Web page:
A lot can happen in eight years, and Wilmington-based Incyte is proof of that. The research it began in 2003, looking to create a chemotherapy drug that was to target one form of cancer, eventually became a treatment, Jakafi, for two other forms of cancer the company had never imagined it would address.
What started as work toward a way to combat multiple myeloma and other tumors eventually became a pharmaceutical that tackled myelofibrosis and polycythemia vera, two blood cancers.
“Those were two diseases we didn’t consider when we started,” says Reid Huber, Ph.D., Incyte’s chief scientific officer. “So, with the research we are doing in 2017, we have to have an eye on 2027 and 2030.”
Founded in 2002, Incyte is a research company specializing in developing cancer therapies by addressing specific indicators that cause diseases and make them spread. Incyte relocated to Delaware to tap into the scientific talent there, most notably medical chemists who were laid off after DuPont was acquired by Bristol-Myers Squibb Company. Incyte began in the Delaware Technology Park and is now housed in the former John Wanamaker Building, a 180,000-square-foot building with eyes on expansion.
Through the use of innovative technology and research methods, Incyte is working to create targeted treatments that could eventually lead to personalized solutions. According to Huber, by identifying specific genetic mutations and creating medications that jump-start the body’s immune system, the company can offer combinations of drugs that can go beyond the kill-it-all approaches of some chemotherapies to create ways for patients to help cure themselves.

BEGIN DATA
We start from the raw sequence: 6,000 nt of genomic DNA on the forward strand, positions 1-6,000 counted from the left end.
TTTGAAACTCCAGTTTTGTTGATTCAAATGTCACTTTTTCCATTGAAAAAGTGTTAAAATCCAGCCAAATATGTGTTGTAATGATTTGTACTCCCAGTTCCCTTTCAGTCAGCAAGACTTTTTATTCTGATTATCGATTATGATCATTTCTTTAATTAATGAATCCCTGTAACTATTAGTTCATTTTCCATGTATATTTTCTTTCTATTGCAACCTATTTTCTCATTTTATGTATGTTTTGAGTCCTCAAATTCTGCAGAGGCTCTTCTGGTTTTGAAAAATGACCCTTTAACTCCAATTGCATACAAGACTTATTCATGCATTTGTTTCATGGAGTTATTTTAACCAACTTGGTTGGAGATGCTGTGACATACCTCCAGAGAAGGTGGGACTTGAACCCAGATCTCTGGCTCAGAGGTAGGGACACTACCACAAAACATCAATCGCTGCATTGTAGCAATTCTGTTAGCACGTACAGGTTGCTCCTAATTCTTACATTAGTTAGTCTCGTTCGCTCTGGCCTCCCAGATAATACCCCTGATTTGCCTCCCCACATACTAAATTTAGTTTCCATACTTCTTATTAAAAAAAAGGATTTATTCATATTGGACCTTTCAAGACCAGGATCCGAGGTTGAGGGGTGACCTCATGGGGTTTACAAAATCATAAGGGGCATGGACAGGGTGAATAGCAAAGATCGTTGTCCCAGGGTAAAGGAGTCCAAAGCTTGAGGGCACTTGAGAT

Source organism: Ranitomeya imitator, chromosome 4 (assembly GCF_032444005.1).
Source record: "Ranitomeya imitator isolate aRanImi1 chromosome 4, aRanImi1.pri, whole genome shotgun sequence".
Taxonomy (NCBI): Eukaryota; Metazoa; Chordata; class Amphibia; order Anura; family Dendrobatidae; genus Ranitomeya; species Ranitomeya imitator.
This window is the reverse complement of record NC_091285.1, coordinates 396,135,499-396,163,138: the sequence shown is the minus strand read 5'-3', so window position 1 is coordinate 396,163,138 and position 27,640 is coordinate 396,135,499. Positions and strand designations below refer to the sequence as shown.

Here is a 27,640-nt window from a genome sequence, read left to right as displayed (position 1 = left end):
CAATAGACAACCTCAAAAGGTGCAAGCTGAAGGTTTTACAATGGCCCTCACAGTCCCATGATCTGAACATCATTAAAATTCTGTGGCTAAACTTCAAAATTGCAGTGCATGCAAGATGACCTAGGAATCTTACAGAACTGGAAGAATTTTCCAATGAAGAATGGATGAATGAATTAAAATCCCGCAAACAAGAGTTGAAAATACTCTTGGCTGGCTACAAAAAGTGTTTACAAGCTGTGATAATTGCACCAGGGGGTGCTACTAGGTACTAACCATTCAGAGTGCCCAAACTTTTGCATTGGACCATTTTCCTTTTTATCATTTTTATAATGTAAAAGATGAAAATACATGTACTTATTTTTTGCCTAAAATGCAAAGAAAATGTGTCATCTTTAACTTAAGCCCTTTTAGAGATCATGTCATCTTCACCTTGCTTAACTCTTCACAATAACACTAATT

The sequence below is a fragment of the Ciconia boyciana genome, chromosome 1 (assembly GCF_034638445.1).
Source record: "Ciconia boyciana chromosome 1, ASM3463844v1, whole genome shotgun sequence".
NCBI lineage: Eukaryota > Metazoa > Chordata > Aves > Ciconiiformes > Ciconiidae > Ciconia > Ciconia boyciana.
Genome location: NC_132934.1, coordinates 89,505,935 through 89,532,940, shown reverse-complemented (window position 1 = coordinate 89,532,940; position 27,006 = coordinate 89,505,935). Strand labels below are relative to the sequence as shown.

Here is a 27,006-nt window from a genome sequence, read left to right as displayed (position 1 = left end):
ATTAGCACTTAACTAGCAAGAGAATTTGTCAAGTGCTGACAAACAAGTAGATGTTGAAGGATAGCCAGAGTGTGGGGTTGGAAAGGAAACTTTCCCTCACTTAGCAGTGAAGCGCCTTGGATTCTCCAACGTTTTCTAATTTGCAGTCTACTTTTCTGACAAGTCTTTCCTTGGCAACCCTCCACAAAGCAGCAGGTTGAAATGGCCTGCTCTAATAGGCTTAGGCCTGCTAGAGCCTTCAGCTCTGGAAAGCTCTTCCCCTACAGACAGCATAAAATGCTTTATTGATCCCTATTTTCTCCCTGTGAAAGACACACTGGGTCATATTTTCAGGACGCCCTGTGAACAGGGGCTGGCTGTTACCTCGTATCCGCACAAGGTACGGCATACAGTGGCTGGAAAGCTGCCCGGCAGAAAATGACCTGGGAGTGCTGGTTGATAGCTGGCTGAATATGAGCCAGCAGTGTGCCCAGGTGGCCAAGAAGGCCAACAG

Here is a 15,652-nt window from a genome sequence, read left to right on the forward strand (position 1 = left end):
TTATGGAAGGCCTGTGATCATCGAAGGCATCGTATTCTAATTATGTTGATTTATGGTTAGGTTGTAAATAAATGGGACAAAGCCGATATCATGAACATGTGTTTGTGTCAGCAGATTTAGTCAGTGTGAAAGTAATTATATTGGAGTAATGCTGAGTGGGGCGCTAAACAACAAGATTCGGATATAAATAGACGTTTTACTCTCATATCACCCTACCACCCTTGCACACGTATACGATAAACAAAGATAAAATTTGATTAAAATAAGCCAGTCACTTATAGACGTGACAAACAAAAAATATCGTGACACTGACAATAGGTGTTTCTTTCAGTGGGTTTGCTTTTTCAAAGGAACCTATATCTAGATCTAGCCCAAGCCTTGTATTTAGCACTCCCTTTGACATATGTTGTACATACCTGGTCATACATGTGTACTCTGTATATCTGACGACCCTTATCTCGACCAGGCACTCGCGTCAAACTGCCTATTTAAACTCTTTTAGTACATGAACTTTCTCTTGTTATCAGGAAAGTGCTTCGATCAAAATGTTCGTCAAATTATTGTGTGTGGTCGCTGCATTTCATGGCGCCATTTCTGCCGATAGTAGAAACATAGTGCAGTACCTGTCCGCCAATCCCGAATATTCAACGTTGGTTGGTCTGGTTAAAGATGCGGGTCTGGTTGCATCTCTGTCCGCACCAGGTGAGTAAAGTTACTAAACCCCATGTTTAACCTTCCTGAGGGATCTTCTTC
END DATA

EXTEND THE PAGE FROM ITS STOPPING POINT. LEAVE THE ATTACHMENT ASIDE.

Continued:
“Where we are now is the recognition that a patient’s own immune system can be taught to unleash itself to fight cancer,” Huber says.
When children receive vaccinations, their immune systems develop “memories” that allow them to ward off the specific diseases addressed by the inoculation — polio, mumps, etc. — for decades to come. Incyte’s scientists are approaching cancer treatment the same way.
“If we can teach the immune system to fight tumors, it can effectively eradicate new tumors,” Huber says.
Metastatic melanoma, bladder cancer and cancers of the head and neck are some of the targets of Incyte’s current research into this field, and, as Huber says, the work must have a sense of immediacy but also a realization that discoveries today could well be solutions to problems discovered tomorrow.
Thanks to the fundamental components of technology, Incyte projects can be accelerated toward effective conclusions or allow scientists to pivot quickly in different directions.
“When we are screening drugs, we may create 4,000 compounds or 6,000 compounds in a two-year period,” Huber says. “We rely on the technology and a lot of laboratory automation to screen the compounds in model systems.”
The results can be exciting today. Or, they can be breakthroughs eight years from now.
This article appeared in the premiere issue of Delaware Innovation Magazine, an overview of the state’s cutting edge industries and the people leading them. See the whole issue here.